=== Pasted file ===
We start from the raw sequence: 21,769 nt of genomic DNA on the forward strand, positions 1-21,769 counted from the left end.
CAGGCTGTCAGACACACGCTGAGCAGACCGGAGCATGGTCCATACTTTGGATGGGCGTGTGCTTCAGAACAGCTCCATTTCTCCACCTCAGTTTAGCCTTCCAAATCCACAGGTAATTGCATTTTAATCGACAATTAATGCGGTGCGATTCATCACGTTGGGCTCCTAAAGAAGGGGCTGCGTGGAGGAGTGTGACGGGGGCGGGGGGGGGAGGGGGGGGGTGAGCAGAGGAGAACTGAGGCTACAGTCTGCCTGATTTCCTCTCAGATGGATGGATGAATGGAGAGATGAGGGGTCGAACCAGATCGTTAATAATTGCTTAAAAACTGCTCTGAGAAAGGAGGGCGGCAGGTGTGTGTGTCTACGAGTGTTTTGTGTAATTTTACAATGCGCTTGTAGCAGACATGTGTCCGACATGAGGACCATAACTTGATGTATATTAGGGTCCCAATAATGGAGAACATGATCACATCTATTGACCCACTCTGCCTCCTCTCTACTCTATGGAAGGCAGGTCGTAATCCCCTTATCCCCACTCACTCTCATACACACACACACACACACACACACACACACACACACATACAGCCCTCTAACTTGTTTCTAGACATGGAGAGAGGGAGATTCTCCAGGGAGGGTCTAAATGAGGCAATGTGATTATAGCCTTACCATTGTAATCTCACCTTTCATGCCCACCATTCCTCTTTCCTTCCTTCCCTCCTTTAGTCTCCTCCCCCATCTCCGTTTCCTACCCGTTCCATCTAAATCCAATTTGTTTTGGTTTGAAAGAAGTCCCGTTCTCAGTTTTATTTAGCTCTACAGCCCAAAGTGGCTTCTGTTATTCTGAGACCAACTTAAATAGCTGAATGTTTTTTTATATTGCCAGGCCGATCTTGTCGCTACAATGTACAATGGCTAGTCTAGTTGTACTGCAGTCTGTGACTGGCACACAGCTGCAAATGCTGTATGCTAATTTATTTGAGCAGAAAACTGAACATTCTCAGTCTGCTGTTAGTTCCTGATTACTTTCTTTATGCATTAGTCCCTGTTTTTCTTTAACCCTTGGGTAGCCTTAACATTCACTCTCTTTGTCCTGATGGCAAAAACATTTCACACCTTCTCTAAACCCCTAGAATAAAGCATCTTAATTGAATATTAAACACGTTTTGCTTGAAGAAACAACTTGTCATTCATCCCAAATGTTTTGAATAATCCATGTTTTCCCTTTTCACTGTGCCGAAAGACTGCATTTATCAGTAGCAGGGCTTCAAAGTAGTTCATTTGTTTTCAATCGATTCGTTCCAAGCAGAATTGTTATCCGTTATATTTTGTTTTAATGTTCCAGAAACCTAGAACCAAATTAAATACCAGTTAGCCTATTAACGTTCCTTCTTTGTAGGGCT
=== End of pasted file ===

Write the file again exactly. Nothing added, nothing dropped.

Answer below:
We start from the raw sequence: 21,769 nt of genomic DNA on the forward strand, positions 1-21,769 counted from the left end.
CAGGCTGTCAGACACACGCTGAGCAGACCGGAGCATGGTCCATACTTTGGATGGGCGTGTGCTTCAGAACAGCTCCATTTCTCCACCTCAGTTTAGCCTTCCAAATCCACAGGTAATTGCATTTTAATCGACAATTAATGCGGTGCGATTCATCACGTTGGGCTCCTAAAGAAGGGGCTGCGTGGAGGAGTGTGACGGGGGCGGGGGGGGGAGGGGGGGGGTGAGCAGAGGAGAACTGAGGCTACAGTCTGCCTGATTTCCTCTCAGATGGATGGATGAATGGAGAGATGAGGGGTCGAACCAGATCGTTAATAATTGCTTAAAAACTGCTCTGAGAAAGGAGGGCGGCAGGTGTGTGTGTCTACGAGTGTTTTGTGTAATTTTACAATGCGCTTGTAGCAGACATGTGTCCGACATGAGGACCATAACTTGATGTATATTAGGGTCCCAATAATGGAGAACATGATCACATCTATTGACCCACTCTGCCTCCTCTCTACTCTATGGAAGGCAGGTCGTAATCCCCTTATCCCCACTCACTCTCATACACACACACACACACACACACACACACACACACACATACAGCCCTCTAACTTGTTTCTAGACATGGAGAGAGGGAGATTCTCCAGGGAGGGTCTAAATGAGGCAATGTGATTATAGCCTTACCATTGTAATCTCACCTTTCATGCCCACCATTCCTCTTTCCTTCCTTCCCTCCTTTAGTCTCCTCCCCCATCTCCGTTTCCTACCCGTTCCATCTAAATCCAATTTGTTTTGGTTTGAAAGAAGTCCCGTTCTCAGTTTTATTTAGCTCTACAGCCCAAAGTGGCTTCTGTTATTCTGAGACCAACTTAAATAGCTGAATGTTTTTTTATATTGCCAGGCCGATCTTGTCGCTACAATGTACAATGGCTAGTCTAGTTGTACTGCAGTCTGTGACTGGCACACAGCTGCAAATGCTGTATGCTAATTTATTTGAGCAGAAAACTGAACATTCTCAGTCTGCTGTTAGTTCCTGATTACTTTCTTTATGCATTAGTCCCTGTTTTTCTTTAACCCTTGGGTAGCCTTAACATTCACTCTCTTTGTCCTGATGGCAAAAACATTTCACACCTTCTCTAAACCCCTAGAATAAAGCATCTTAATTGAATATTAAACACGTTTTGCTTGAAGAAACAACTTGTCATTCATCCCAAATGTTTTGAATAATCCATGTTTTCCCTTTTCACTGTGCCGAAAGACTGCATTTATCAGTAGCAGGGCTTCAAAGTAGTTCATTTGTTTTCAATCGATTCGTTCCAAGCAGAATTGTTATCCGTTATATTTTGTTTTAATGTTCCAGAAACCTAGAACCAAATTAAATACCAGTTAGCCTATTAACGTTCCTTCTTTGTAGGGCT